The starting point for analysis are Jane Jacobs’ observations concerning the conditions that make the security and vitality of streets and districts in a large city possible. According to Jacobs, the vitality and security of city districts depend on the surveillance and frequenting of citizens. In order for citizens to be interested in surveillance and the frequenting of urban streets, it is necessary that a blend of uses and activities that is sufficiently complex to generate this interest is realised over the urban territory. In particular, according to Jacobs, “To generate exuberant diversity in a city’s streets and districts four conditions are indispensable: 1. The district, and indeed as many of its internal parts as possible, must serve more than one primary function [e.g. places of residence, offices, small industrial activities, shops]; preferably more than two. These must ensure the presence of people who go outdoors on different schedules and are in the place for different purposes, but who are able to use many facilities in common. 2. Most blocks must be short; that is, streets and opportunities to turn corners must be frequent. 3. The district must mingle buildings that vary in age and condition, including a good proportion of old ones so that they vary in the economic yield they must produce. This mingling must be fairly close-grained. 4. There must be a sufficiently dense concentration of people, for whatever purposes they may be there. This includes dense concentration in the case of people who are there because of residence.”[9] In effect, if one reflects momentarily on the different city districts that our cities are comprised of, we can not avoid observing that the urban territory’s “mixture of uses” which Jacobs refers to, is a characteristic only of some of them, and in the case of the historic centre of cities and some other zones, only for certain hours of the day. To understand why the “mixture” does not happen spontaneously, it is important here to re-examine the thesis of the German geographer, Christaller,[10] who has developed a model for analysing the distribution of human settlements over territory. In particular, Christaller, arguing that in equal conditions these settlements are distributed over territory according to the economic principle (or the market), has formulated a rule that possesses a more general validity – in the sense that it also explains how economic activities are distributed within cities, and in effect clarifies why city districts tend spontaneously to have different degrees of vitality.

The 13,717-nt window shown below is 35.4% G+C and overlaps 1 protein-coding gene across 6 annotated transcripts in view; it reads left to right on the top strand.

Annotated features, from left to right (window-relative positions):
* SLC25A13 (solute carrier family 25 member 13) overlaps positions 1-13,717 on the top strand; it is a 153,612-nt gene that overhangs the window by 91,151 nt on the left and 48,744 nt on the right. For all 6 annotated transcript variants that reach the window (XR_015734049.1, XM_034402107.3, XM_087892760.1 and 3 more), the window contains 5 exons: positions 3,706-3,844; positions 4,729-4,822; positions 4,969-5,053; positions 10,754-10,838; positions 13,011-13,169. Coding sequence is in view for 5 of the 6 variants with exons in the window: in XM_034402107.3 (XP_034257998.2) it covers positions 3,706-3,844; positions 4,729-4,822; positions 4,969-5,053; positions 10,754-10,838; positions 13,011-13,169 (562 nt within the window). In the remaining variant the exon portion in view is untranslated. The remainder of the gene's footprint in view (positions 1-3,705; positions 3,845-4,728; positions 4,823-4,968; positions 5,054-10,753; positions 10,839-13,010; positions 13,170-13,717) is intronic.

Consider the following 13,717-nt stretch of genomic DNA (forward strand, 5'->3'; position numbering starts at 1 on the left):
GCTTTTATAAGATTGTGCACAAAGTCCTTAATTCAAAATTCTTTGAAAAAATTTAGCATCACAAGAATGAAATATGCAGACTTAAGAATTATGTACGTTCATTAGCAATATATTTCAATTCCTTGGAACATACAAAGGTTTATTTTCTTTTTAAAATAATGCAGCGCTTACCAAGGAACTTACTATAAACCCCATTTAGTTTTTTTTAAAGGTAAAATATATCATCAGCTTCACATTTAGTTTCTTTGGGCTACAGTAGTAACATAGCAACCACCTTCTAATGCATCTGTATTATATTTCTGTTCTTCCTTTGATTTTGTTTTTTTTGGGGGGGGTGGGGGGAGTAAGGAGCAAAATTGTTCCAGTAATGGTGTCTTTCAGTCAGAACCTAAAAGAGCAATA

The analysis of the distribution of central functions over territory, on the basis of the economic principle, highlights the fact that a hierarchy is established among the different central localities, determined by the number and type of functions that establish themselves there. And those that Christaller calls central localities of a higher order, are so because functions found within them are of a higher number and more specialised compared to those of localities of a lower order. However, in as much as the former also contain the functions of the latter, it can be derived from this that the localities of a higher order also tend to be more vital than those of a secondary order. If this is true also for the distribution of functions among a city’s districts, the economic principle would highlight that some city districts are structurally more vital than others, and therefore, in the absence of discretionary intervention, would lack one of the conditions that according to Jacobs makes a large city liveable in and secure, because it would lack the prime condition of this, the urban territory’s mixture of uses: if, therefore, the goal is for this condition to be satisfied, the mixture of uses will have to be arranged.